Jordan Spieth (+2050)
The refresh of odds this morning put just enough drift on Jordan Spieth to have me biting on him as my first click. I always like Spieth in The Open because of his elite game on approach, as well as his edge on and around the greens. He is a player with the creative mindset necessary on links-style courses like the one we will see at Royal St. George’s this week. His Open record certainly backs that up as he has never missed a cut in seven appearances at this event, and has three top-10 finishes including his win in 2017.
It seems that many have soured a bit on Spieth over the last few events, but the modern day U.S. Open set up is not one that will highlight the strengths of his game the way the Open Championship does. I’m in on Jordan to capture his first major championship since he won this same tournament by three shots just four years ago at Royal Birkdale.
Patrick Reed (+4000)
This is the first number that immediately stuck out to me. Reed is priced the same as Lee Westwood, Justin Rose, Joaquin Niemann and Tommy Fleetwood on certain books. No disrespect to any of those guys, but Reed is a nine-time PGA TOUR winner that turns it up when the lights are brightest; the same cannot be said for anyone else priced 40/1 or above this week. Reed’s Open record is pretty solid, making four of six cuts with a T-12 and T-10 in that span.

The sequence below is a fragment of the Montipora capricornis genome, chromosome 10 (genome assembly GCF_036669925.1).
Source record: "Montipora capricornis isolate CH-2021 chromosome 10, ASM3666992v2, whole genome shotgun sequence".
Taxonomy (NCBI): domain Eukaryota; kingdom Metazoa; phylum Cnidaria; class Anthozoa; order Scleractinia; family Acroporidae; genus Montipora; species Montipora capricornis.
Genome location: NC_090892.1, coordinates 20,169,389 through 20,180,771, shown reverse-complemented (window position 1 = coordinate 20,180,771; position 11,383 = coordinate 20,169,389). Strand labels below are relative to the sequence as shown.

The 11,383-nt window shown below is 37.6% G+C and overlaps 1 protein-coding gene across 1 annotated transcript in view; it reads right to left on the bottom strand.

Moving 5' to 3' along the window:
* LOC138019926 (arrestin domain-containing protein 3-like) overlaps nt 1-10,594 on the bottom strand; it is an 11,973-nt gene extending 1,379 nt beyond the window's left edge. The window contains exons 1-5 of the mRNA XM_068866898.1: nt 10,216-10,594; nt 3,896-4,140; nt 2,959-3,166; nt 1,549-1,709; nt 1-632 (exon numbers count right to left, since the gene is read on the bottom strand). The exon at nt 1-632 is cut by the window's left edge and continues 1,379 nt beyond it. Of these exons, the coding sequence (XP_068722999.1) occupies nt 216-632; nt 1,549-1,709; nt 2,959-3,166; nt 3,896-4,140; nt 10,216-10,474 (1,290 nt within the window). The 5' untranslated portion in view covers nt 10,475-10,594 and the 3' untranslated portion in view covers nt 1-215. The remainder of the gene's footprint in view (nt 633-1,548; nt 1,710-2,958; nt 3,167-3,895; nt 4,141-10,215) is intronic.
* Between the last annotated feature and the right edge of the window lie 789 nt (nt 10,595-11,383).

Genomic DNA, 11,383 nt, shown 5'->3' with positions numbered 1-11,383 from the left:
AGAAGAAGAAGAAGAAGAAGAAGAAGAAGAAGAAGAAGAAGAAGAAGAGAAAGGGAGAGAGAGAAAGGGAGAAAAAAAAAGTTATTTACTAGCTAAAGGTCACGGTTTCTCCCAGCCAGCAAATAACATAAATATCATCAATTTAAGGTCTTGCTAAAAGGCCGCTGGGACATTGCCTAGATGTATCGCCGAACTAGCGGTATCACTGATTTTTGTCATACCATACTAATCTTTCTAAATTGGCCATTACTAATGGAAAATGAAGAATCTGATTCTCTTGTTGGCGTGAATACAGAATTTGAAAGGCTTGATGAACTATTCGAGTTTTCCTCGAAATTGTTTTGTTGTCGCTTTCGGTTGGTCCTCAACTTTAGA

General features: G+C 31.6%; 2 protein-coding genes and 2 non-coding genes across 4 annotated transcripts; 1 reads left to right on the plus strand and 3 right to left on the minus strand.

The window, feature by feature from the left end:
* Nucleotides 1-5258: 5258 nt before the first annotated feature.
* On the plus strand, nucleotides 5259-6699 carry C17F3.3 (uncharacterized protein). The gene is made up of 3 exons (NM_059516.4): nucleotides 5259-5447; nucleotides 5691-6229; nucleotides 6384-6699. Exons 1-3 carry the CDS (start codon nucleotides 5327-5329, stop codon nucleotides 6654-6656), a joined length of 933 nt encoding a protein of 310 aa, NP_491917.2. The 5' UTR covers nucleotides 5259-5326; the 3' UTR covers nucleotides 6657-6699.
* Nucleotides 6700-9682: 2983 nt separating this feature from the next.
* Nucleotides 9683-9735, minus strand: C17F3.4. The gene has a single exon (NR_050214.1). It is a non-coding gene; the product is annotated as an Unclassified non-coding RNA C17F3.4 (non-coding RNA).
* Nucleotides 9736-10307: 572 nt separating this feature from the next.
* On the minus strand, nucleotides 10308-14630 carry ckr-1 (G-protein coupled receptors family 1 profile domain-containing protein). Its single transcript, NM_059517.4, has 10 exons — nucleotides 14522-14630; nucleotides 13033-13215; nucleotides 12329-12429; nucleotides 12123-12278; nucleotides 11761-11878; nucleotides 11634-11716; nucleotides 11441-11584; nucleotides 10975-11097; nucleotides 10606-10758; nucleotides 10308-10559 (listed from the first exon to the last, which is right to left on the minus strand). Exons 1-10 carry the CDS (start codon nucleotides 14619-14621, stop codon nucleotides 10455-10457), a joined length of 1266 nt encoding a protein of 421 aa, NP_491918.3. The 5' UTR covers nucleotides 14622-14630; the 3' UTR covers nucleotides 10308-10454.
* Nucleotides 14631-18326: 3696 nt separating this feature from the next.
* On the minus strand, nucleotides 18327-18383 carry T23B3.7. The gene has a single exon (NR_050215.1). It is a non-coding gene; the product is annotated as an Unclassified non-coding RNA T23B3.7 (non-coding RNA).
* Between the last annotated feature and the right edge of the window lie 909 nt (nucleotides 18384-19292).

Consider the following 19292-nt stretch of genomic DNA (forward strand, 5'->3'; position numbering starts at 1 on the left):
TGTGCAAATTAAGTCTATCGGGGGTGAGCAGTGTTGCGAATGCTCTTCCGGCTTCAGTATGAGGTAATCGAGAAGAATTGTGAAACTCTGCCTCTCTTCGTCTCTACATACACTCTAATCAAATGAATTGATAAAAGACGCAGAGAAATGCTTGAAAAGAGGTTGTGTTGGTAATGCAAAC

Reed has been sort of humming along lately which is why his odds are as long as they are. His last top-10 was at the Memorial back in early June. Captain America is no stranger to links golf, however, as he has three Euro Tour wins in addition to all his PGA victories. His long-term rolling numbers look great, as he ranks 12th in this loaded field in total strokes gained over his past 48 rounds, including ninth in SG: Putting.
It’s usually when Reed goes overlooked that he does the most damage, and I feel like that’s what’s happening this week with all the big names we have up top. Getting 40/1 on the former Master’s champ in this spot is pretty juicy.
Bryson DeChambeau (+3400)
This number jumped off the page for me.
On one hand I get it; his Open Championship history isn’t great, his caddie recently left him, and his meltdown that occurred down the stretch at the U.S. Open is still fresh in everyone’s mind. On the other hand, he’s still an elite and cerebral golfer who hits it a mile and is an excellent putter. Taking everything into consideration, this number is a complete overreaction.
Over the last 50 rounds, Bryson ranks third in this field in bogey avoidance, which is always a key stat to consider when trying to handicap the Open Championship. Combine that with the wide fairways and tame wind forecasts we’re seeing for Royal St. George’s this week, I think Bryson’s game sets up well here. He should be able to take advantage of his length and have a lot of wedges into these large and undulating greens, which should present a lot of birdie opportunities.
Let’s take advantage of the public’s hesitation on Bryson, and grab this number which presents solid value.